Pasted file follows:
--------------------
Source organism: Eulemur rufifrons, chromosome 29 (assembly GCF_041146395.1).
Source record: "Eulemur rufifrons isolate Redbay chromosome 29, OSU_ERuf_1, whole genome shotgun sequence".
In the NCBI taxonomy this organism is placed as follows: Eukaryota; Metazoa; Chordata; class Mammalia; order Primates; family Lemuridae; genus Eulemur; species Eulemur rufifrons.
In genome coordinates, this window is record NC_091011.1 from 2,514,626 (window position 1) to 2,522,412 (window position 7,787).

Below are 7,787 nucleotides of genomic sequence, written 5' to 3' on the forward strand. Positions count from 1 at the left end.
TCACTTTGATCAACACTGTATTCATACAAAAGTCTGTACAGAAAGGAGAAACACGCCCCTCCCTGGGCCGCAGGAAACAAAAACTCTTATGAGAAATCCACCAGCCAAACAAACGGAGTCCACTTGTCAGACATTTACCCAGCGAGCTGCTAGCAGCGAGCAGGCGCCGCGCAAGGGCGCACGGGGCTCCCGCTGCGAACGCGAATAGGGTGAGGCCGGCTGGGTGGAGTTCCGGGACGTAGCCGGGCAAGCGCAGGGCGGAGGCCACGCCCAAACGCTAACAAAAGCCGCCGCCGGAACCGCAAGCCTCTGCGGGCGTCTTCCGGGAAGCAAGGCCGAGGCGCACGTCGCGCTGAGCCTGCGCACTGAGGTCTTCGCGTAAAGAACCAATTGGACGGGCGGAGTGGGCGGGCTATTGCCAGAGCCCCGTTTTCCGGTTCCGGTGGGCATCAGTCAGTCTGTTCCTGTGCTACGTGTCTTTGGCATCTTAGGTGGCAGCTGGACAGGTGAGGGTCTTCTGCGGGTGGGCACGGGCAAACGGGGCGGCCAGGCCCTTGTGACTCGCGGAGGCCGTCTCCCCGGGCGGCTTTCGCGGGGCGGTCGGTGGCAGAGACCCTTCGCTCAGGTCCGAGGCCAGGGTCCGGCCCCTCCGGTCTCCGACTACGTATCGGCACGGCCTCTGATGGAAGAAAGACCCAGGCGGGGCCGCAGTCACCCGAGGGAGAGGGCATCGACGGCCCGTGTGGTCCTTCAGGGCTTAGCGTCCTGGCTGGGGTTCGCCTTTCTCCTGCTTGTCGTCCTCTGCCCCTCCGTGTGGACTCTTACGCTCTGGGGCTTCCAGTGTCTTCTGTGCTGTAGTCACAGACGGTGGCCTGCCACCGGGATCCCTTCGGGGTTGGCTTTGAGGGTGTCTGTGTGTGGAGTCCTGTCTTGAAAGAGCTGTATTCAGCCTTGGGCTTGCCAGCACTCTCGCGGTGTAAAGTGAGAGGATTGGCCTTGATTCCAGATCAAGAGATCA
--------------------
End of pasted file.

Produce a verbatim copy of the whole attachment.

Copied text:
Source organism: Eulemur rufifrons, chromosome 29 (assembly GCF_041146395.1).
Source record: "Eulemur rufifrons isolate Redbay chromosome 29, OSU_ERuf_1, whole genome shotgun sequence".
In the NCBI taxonomy this organism is placed as follows: Eukaryota; Metazoa; Chordata; class Mammalia; order Primates; family Lemuridae; genus Eulemur; species Eulemur rufifrons.
In genome coordinates, this window is record NC_091011.1 from 2,514,626 (window position 1) to 2,522,412 (window position 7,787).

Below are 7,787 nucleotides of genomic sequence, written 5' to 3' on the forward strand. Positions count from 1 at the left end.
TCACTTTGATCAACACTGTATTCATACAAAAGTCTGTACAGAAAGGAGAAACACGCCCCTCCCTGGGCCGCAGGAAACAAAAACTCTTATGAGAAATCCACCAGCCAAACAAACGGAGTCCACTTGTCAGACATTTACCCAGCGAGCTGCTAGCAGCGAGCAGGCGCCGCGCAAGGGCGCACGGGGCTCCCGCTGCGAACGCGAATAGGGTGAGGCCGGCTGGGTGGAGTTCCGGGACGTAGCCGGGCAAGCGCAGGGCGGAGGCCACGCCCAAACGCTAACAAAAGCCGCCGCCGGAACCGCAAGCCTCTGCGGGCGTCTTCCGGGAAGCAAGGCCGAGGCGCACGTCGCGCTGAGCCTGCGCACTGAGGTCTTCGCGTAAAGAACCAATTGGACGGGCGGAGTGGGCGGGCTATTGCCAGAGCCCCGTTTTCCGGTTCCGGTGGGCATCAGTCAGTCTGTTCCTGTGCTACGTGTCTTTGGCATCTTAGGTGGCAGCTGGACAGGTGAGGGTCTTCTGCGGGTGGGCACGGGCAAACGGGGCGGCCAGGCCCTTGTGACTCGCGGAGGCCGTCTCCCCGGGCGGCTTTCGCGGGGCGGTCGGTGGCAGAGACCCTTCGCTCAGGTCCGAGGCCAGGGTCCGGCCCCTCCGGTCTCCGACTACGTATCGGCACGGCCTCTGATGGAAGAAAGACCCAGGCGGGGCCGCAGTCACCCGAGGGAGAGGGCATCGACGGCCCGTGTGGTCCTTCAGGGCTTAGCGTCCTGGCTGGGGTTCGCCTTTCTCCTGCTTGTCGTCCTCTGCCCCTCCGTGTGGACTCTTACGCTCTGGGGCTTCCAGTGTCTTCTGTGCTGTAGTCACAGACGGTGGCCTGCCACCGGGATCCCTTCGGGGTTGGCTTTGAGGGTGTCTGTGTGTGGAGTCCTGTCTTGAAAGAGCTGTATTCAGCCTTGGGCTTGCCAGCACTCTCGCGGTGTAAAGTGAGAGGATTGGCCTTGATTCCAGATCAAGAGATCA